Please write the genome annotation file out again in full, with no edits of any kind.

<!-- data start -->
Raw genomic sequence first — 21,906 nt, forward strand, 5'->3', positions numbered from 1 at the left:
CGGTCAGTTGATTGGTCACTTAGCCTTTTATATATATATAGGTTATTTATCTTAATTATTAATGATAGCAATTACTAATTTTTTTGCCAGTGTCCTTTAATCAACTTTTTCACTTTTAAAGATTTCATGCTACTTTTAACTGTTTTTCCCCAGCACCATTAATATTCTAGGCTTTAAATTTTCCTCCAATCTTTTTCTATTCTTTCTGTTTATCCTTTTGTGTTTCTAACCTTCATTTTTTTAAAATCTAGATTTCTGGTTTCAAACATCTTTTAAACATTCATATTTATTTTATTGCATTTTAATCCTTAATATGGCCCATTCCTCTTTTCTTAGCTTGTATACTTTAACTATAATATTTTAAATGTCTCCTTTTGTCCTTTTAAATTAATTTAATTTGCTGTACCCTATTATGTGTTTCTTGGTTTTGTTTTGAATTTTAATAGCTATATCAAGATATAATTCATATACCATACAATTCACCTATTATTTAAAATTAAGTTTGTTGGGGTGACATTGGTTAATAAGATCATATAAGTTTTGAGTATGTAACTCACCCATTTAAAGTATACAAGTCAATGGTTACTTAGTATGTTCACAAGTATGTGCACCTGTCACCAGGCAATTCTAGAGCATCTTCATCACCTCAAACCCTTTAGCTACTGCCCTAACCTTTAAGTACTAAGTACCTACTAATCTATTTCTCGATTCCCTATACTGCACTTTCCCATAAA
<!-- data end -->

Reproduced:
Raw genomic sequence first — 21,906 nt, forward strand, 5'->3', positions numbered from 1 at the left:
CGGTCAGTTGATTGGTCACTTAGCCTTTTATATATATATAGGTTATTTATCTTAATTATTAATGATAGCAATTACTAATTTTTTTGCCAGTGTCCTTTAATCAACTTTTTCACTTTTAAAGATTTCATGCTACTTTTAACTGTTTTTCCCCAGCACCATTAATATTCTAGGCTTTAAATTTTCCTCCAATCTTTTTCTATTCTTTCTGTTTATCCTTTTGTGTTTCTAACCTTCATTTTTTTAAAATCTAGATTTCTGGTTTCAAACATCTTTTAAACATTCATATTTATTTTATTGCATTTTAATCCTTAATATGGCCCATTCCTCTTTTCTTAGCTTGTATACTTTAACTATAATATTTTAAATGTCTCCTTTTGTCCTTTTAAATTAATTTAATTTGCTGTACCCTATTATGTGTTTCTTGGTTTTGTTTTGAATTTTAATAGCTATATCAAGATATAATTCATATACCATACAATTCACCTATTATTTAAAATTAAGTTTGTTGGGGTGACATTGGTTAATAAGATCATATAAGTTTTGAGTATGTAACTCACCCATTTAAAGTATACAAGTCAATGGTTACTTAGTATGTTCACAAGTATGTGCACCTGTCACCAGGCAATTCTAGAGCATCTTCATCACCTCAAACCCTTTAGCTACTGCCCTAACCTTTAAGTACTAAGTACCTACTAATCTATTTCTCGATTCCCTATACTGCACTTTCCCATAAA